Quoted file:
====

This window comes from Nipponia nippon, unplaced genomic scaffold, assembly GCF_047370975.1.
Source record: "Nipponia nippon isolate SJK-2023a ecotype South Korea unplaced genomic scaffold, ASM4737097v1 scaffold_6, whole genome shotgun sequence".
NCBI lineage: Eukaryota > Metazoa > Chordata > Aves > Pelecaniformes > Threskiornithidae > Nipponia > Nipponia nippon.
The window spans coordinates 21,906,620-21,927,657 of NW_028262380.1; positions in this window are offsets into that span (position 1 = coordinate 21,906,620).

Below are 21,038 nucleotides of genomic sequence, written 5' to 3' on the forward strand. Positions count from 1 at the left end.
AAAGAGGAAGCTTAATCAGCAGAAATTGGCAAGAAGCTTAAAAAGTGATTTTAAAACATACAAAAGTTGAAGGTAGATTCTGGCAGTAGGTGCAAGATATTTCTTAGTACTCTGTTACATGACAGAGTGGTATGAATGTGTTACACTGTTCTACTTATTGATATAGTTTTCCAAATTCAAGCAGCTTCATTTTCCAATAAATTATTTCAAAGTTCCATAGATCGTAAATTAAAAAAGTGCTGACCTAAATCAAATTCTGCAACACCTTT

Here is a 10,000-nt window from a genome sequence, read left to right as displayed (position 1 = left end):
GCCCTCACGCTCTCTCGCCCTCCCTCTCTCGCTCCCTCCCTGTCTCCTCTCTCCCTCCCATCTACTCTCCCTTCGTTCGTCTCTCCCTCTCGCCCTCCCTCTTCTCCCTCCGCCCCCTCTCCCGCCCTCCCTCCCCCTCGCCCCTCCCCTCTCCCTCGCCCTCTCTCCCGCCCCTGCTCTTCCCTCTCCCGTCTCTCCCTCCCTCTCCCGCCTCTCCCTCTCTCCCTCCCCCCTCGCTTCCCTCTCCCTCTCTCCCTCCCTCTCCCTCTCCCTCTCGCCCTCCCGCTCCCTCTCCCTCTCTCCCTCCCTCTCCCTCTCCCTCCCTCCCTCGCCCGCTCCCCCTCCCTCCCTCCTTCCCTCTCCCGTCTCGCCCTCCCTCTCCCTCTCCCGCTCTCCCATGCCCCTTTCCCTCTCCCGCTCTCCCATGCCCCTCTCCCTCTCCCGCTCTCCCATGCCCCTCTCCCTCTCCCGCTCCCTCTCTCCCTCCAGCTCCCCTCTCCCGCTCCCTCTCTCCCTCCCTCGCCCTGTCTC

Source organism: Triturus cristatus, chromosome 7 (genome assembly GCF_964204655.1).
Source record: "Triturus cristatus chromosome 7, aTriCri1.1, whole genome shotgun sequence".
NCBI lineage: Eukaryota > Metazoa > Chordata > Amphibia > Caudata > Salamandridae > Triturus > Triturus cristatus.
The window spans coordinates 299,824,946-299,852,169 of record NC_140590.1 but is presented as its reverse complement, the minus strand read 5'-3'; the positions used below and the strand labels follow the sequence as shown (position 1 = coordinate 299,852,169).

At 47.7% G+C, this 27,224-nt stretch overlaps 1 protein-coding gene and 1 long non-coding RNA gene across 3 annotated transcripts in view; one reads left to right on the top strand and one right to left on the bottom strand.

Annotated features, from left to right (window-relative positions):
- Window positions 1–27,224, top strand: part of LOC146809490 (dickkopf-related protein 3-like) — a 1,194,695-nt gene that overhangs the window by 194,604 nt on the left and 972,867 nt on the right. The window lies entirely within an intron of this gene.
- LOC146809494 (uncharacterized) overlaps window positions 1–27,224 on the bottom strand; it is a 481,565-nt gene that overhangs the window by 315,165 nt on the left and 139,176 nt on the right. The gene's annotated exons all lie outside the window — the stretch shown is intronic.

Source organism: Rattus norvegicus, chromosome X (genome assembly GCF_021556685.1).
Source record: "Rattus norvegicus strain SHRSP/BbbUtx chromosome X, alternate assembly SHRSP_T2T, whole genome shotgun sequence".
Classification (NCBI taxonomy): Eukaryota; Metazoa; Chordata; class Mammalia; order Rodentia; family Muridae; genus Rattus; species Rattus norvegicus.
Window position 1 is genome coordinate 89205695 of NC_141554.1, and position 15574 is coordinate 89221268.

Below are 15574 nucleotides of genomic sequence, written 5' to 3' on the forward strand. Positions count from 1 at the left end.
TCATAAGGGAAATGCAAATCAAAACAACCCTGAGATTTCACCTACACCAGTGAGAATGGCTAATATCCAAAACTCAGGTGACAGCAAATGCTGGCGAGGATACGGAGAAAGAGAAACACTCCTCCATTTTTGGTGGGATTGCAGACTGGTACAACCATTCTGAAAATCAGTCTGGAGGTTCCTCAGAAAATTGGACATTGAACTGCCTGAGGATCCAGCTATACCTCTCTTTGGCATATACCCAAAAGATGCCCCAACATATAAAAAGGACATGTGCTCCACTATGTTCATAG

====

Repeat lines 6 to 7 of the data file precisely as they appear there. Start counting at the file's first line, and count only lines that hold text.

AAAGAGGAAGCTTAATCAGCAGAAATTGGCAAGAAGCTTAAAAAGTGATTTTAAAACATACAAAAGTTGAAGGTAGATTCTGGCAGTAGGTGCAAGATATTTCTTAGTACTCTGTTACATGACAGAGTGGTATGAATGTGTTACACTGTTCTACTTATTGATATAGTTTTCCAAATTCAAGCAGCTTCATTTTCCAATAAATTATTTCAAAGTTCCATAGATCGTAAATTAAAAAAGTGCTGACCTAAATCAAATTCTGCAACACCTTT

Here is a 10,000-nt window from a genome sequence, read left to right as displayed (position 1 = left end):